Designing Tables for a Cloud Application

By Jennifer Marsh

Jennifer Marsh is a software developer, programmer and technology writer and occasionally blogs for Rackspace Hosting.

Table design formats lay out the data for all of the business cloud applications. The database design dictates the speed at which the application runs, and a good table design helps make application development for the business cloud applications more efficient. As a result, less code is needed to create the cloud application, and a fewer timeout issues on the cloud application stemming from the database.

Separate Tables into Components for the Site

Normalization is a type of table design that ensures data is not repeated and integrity secured across the database. The difficult part for any cloud application designer is understanding normalization and how tables must be created.

An easy way to design tables for a new developer is to separate the application into components. For instance, an e-commerce application needs sections for customers, orders, shipping details and payments. These sections require corresponding tables. Use this basic idea to create tables for the cloud application.

Use “varchar” and not “text” Columns

The varchar data type lets the programmer contain any string characters in a table column. When transferring data from other applications such as Microsoft Access, the wizard for database such as SQL Server sets the column as a “text” data type. The text data type lets the programmer work with much longer strings, but too many of these columns hurt performance. Additionally, the programmer cannot search on these fields, so they are only capable of displaying information.

Always Use Referential Integrity

Referential integrity is often undefined in table designs to make it easier for developers. Referential integrity implements primary and foreign keys that link table columns together for joins. However, referential integrity also stops orphaned records, which is an unfortunate casualty of incomplete database transactions.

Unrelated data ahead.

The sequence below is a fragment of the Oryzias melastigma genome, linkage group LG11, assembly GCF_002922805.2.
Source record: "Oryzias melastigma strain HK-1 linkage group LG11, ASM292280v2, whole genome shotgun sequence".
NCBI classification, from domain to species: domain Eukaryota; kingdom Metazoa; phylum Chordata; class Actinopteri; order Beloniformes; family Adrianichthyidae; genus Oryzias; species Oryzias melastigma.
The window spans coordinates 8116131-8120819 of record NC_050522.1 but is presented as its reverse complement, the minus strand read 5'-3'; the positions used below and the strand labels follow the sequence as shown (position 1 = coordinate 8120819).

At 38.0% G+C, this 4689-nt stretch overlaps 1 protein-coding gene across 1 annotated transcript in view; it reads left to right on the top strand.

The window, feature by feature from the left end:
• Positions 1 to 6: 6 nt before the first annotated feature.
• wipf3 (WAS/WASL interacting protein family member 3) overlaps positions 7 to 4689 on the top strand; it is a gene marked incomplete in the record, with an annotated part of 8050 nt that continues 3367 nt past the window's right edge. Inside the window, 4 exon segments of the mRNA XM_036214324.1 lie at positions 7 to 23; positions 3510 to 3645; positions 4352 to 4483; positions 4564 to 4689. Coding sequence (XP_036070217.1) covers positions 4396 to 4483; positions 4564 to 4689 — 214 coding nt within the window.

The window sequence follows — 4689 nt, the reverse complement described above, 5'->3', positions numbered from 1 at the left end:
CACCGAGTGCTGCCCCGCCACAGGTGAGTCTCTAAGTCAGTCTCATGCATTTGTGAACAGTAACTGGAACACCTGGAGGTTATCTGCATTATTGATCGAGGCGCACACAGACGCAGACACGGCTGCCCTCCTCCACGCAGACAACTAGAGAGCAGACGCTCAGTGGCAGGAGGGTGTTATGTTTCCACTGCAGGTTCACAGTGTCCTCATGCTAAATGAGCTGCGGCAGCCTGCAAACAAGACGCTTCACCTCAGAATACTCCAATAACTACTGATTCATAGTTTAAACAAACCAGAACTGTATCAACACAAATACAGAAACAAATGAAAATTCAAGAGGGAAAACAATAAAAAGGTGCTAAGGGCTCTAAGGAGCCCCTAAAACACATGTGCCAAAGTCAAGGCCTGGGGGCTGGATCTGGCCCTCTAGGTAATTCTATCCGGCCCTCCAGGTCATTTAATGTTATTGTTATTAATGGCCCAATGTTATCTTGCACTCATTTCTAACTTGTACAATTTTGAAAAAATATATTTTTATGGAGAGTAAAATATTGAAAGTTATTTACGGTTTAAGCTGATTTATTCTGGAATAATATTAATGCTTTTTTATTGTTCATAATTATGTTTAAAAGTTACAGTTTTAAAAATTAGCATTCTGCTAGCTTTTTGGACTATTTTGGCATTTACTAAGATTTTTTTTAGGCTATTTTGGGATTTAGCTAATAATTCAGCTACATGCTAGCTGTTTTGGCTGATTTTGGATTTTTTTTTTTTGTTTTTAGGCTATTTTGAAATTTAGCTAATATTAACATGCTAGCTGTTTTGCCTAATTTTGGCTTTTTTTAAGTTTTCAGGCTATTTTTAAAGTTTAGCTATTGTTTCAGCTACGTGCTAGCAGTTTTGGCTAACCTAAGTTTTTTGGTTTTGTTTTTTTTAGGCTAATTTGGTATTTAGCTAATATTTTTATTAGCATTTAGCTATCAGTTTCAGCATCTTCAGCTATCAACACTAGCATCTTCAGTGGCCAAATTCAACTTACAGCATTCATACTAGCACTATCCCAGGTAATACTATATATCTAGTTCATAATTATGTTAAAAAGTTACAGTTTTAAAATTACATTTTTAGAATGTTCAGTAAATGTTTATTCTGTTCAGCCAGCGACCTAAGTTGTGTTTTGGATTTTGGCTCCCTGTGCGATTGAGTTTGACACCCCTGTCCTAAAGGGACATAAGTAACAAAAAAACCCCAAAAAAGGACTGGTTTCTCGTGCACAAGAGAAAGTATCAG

Referential integrity protects the data inserted and deleted in a table, so records are not orphaned and lost after a faulty transaction. For instance, referential integrity does not allow a customer to be deleted when an order record for that customer exists.

Create Descriptive Column Names

Secondary to performance is naming conventions. Naming conventions help describe the column for programmers. Programmers need to identify columns to find data, and they need column names to join tables to each other in the cloud application queries.

For instance, each table must have an identification column. This column is part of a unique clustered index. For the customer identification field, name it “CustomerId.” This identification column describes the data, so the programmer is able to easily identify the right column in the table design.

These tips help design and speed up the database, especially for newer programmers unfamiliar with table design. As long the programmer identifies the components and necessary columns, a database design can simplify the development process and speed up application performance.